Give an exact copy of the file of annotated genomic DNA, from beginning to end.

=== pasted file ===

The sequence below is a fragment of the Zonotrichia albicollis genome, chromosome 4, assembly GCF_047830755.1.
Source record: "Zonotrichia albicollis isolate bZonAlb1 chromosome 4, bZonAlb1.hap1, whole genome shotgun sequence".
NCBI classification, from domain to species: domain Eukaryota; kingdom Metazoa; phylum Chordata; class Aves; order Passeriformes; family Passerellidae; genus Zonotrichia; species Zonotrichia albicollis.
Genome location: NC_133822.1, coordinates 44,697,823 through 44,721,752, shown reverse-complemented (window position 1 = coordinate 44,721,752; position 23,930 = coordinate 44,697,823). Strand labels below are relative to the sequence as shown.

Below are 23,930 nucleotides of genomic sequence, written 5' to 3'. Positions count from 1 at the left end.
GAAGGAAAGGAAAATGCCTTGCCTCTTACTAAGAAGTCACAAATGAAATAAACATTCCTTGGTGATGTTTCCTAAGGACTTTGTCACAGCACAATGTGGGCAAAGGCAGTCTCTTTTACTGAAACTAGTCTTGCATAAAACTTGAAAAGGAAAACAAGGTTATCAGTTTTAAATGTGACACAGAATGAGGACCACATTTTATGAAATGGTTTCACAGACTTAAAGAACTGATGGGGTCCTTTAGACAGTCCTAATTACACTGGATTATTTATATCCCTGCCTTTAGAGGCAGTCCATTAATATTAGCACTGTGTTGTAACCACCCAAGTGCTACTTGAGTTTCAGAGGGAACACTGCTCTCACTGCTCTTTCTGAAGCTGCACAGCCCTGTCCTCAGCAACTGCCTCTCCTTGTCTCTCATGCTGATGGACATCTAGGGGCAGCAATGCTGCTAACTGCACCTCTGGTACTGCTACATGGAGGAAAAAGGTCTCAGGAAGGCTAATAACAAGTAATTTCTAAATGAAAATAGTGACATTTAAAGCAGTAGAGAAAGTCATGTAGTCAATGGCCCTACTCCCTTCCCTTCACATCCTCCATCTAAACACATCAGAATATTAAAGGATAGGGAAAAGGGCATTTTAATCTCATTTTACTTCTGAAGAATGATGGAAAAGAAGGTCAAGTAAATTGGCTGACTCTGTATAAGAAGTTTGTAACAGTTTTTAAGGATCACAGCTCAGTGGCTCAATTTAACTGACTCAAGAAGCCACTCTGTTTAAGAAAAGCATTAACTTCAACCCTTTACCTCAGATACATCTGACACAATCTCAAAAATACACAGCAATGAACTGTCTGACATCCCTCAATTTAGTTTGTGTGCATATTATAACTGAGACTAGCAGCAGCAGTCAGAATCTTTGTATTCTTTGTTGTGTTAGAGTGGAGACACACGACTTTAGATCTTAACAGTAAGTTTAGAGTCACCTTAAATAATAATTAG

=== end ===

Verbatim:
The sequence below is a fragment of the Zonotrichia albicollis genome, chromosome 4, assembly GCF_047830755.1.
Source record: "Zonotrichia albicollis isolate bZonAlb1 chromosome 4, bZonAlb1.hap1, whole genome shotgun sequence".
NCBI classification, from domain to species: domain Eukaryota; kingdom Metazoa; phylum Chordata; class Aves; order Passeriformes; family Passerellidae; genus Zonotrichia; species Zonotrichia albicollis.
Genome location: NC_133822.1, coordinates 44,697,823 through 44,721,752, shown reverse-complemented (window position 1 = coordinate 44,721,752; position 23,930 = coordinate 44,697,823). Strand labels below are relative to the sequence as shown.

Below are 23,930 nucleotides of genomic sequence, written 5' to 3'. Positions count from 1 at the left end.
GAAGGAAAGGAAAATGCCTTGCCTCTTACTAAGAAGTCACAAATGAAATAAACATTCCTTGGTGATGTTTCCTAAGGACTTTGTCACAGCACAATGTGGGCAAAGGCAGTCTCTTTTACTGAAACTAGTCTTGCATAAAACTTGAAAAGGAAAACAAGGTTATCAGTTTTAAATGTGACACAGAATGAGGACCACATTTTATGAAATGGTTTCACAGACTTAAAGAACTGATGGGGTCCTTTAGACAGTCCTAATTACACTGGATTATTTATATCCCTGCCTTTAGAGGCAGTCCATTAATATTAGCACTGTGTTGTAACCACCCAAGTGCTACTTGAGTTTCAGAGGGAACACTGCTCTCACTGCTCTTTCTGAAGCTGCACAGCCCTGTCCTCAGCAACTGCCTCTCCTTGTCTCTCATGCTGATGGACATCTAGGGGCAGCAATGCTGCTAACTGCACCTCTGGTACTGCTACATGGAGGAAAAAGGTCTCAGGAAGGCTAATAACAAGTAATTTCTAAATGAAAATAGTGACATTTAAAGCAGTAGAGAAAGTCATGTAGTCAATGGCCCTACTCCCTTCCCTTCACATCCTCCATCTAAACACATCAGAATATTAAAGGATAGGGAAAAGGGCATTTTAATCTCATTTTACTTCTGAAGAATGATGGAAAAGAAGGTCAAGTAAATTGGCTGACTCTGTATAAGAAGTTTGTAACAGTTTTTAAGGATCACAGCTCAGTGGCTCAATTTAACTGACTCAAGAAGCCACTCTGTTTAAGAAAAGCATTAACTTCAACCCTTTACCTCAGATACATCTGACACAATCTCAAAAATACACAGCAATGAACTGTCTGACATCCCTCAATTTAGTTTGTGTGCATATTATAACTGAGACTAGCAGCAGCAGTCAGAATCTTTGTATTCTTTGTTGTGTTAGAGTGGAGACACACGACTTTAGATCTTAACAGTAAGTTTAGAGTCACCTTAAATAATAATTAG